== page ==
Additionally, researchers say that HFCS chemical structure encourages overeating.  Overeating is a serious issue in our society with recent statistics showing that 3 out of 5  Australian adults, and 1 in 4 Australian children are overweight or obese.   These levels are on the increase, and obesity is linked to more than half of the premature deaths in Australia.

And lasty, most (possibly all?) HFCS coming out of America is made from genetically modified corn (I’ll get to GM ingredients shortly!).

Refined Grains

Wheat,_rye,_triticale_montage

These guys are the result of taking a whole grain and removing the 2 most nutritious parts of the grain, so that it is no longer whole. Here is an explanation from from  Joy Bauer  – “Whole Grains contain three parts: the bran (outer layer), endosperm (middle layer), and germ (inner layer). The bran and germ are the most nutritious parts of the grain; they contain concentrated amounts of fiber, vitamins, minerals, and antioxidants. During the refining process, however, the bran and germ are removed from the whole grain. The endosperm, the part of the grain that is left after the refining process, is primarily composed of starchy carbohydrates and is low in nutrients. Some nutrients, including iron and a handful of B vitamins, are added back to refined grains and flours during manufacturing (hence the term “enriched wheat flour”), but these represent only a fraction of what is initially removed from the grain. For these reasons, refined grains do not provide the same health benefits as whole grains.”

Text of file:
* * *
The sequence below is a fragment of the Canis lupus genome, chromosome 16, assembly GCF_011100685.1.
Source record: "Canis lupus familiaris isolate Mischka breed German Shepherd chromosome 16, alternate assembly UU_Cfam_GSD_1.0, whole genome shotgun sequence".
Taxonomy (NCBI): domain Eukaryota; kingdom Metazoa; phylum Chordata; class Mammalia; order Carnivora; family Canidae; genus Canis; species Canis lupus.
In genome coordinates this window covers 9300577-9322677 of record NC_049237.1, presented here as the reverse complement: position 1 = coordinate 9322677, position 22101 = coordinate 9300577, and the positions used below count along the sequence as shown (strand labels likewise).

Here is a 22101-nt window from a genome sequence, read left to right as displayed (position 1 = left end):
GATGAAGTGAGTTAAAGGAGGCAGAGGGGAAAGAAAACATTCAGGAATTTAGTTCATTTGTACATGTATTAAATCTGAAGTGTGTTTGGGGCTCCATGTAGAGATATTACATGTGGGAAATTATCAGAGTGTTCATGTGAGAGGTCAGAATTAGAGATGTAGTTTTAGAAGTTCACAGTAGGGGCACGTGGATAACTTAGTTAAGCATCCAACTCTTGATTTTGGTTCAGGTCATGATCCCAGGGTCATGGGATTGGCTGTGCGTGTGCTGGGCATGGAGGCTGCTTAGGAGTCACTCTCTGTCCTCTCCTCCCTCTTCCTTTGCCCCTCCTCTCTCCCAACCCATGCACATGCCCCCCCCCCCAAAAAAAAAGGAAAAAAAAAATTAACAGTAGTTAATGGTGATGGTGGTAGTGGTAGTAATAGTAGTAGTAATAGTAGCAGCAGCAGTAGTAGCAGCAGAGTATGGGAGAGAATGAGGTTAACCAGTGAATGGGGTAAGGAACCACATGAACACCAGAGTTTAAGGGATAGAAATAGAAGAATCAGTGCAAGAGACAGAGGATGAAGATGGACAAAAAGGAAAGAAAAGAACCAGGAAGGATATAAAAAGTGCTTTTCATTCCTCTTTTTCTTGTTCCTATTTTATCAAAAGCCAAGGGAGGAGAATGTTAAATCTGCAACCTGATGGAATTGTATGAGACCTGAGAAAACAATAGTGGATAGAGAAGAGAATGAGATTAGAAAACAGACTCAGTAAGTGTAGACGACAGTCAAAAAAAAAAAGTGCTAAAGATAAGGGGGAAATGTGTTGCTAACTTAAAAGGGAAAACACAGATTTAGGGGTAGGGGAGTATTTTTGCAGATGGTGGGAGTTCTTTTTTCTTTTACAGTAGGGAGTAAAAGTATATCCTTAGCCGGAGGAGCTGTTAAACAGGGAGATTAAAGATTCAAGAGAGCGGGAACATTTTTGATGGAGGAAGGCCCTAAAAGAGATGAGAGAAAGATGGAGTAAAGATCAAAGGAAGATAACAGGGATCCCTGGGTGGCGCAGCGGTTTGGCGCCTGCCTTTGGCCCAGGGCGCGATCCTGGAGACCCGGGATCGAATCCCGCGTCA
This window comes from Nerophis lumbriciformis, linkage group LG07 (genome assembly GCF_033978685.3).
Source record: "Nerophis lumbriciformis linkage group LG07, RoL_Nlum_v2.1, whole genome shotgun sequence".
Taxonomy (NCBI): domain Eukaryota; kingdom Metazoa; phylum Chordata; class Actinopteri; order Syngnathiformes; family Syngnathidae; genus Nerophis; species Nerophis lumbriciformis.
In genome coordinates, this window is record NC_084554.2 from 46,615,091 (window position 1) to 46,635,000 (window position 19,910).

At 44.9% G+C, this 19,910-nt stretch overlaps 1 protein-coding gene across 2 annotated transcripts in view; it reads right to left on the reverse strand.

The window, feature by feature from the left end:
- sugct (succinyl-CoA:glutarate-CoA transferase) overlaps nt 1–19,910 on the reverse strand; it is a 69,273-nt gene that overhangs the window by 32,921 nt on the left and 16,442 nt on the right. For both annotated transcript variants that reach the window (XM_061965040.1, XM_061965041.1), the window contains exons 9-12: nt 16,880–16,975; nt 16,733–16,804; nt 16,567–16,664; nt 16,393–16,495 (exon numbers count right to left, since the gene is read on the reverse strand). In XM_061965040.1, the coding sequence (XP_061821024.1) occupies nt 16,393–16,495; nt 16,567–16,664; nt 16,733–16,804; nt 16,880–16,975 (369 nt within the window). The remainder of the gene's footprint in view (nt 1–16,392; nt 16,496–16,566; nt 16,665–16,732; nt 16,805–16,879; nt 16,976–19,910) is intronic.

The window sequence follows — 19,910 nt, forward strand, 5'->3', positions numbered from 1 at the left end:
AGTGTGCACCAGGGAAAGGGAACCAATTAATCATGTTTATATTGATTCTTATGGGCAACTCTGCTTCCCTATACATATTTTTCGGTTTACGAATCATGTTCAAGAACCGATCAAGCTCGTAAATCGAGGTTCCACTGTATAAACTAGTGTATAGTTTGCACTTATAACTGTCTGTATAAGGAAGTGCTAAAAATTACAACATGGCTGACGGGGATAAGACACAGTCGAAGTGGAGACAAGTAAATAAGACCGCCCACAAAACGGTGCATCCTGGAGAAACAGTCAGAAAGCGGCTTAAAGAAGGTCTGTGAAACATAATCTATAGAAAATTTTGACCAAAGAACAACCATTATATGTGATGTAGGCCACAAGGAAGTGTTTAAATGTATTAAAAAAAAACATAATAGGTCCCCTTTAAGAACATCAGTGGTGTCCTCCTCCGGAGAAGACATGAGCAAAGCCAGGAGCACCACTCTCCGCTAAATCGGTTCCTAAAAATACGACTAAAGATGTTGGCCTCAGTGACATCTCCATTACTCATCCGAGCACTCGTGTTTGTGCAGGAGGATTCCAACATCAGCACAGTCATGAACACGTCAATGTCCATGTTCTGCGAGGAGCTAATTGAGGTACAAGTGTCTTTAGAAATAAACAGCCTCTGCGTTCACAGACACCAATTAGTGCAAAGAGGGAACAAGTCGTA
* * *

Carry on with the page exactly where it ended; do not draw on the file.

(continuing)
Research shows that if more than half of the grains you eat are refined, instead of whole grains, you increase your risk of abdominal fat, heart disease, diabetes and overall mortality.

GM ingredients

download

These guys are the result of taking food and changing the genetic material (DNA)  in a way that doesn’t occur naturally.  In my first ever post I suggested watching a documentary called “Genetic Roulette“, I would once again suggest you watch it!  In addition, here an article which outlines some of the associated risks of eating GM foods “10 Scientific studies proving GMO’s can be harmful to human health“.

Currently in Australia the only GM crops we are producing are cotton and canola, however we import a wide range of GM foods which include soya (check the ingredients of your processed foods for something called soya lecithin), corn, potatoes and sugar beets.  GM foods are meant to be labelled in Australia, however there are a few exceptions.  Where the GM foods are highly refined, such as cooking oils, starches, chocolate and baked goods, there is no requirement for labelling.   Where foods which are made in bakeries, restaurants, or takeaways are not required to disclose the use of GM foods.  Where foods are made from animals which have been fed GM animal feed, for example cheeses, yoghurts, or the steak you buy in the supermarket.  Lastly in Australia companies are allowed to have 1% GM ingredients in the food without labelling it.  You can read more in the “SBS Factbox: GM foods in Australia” article.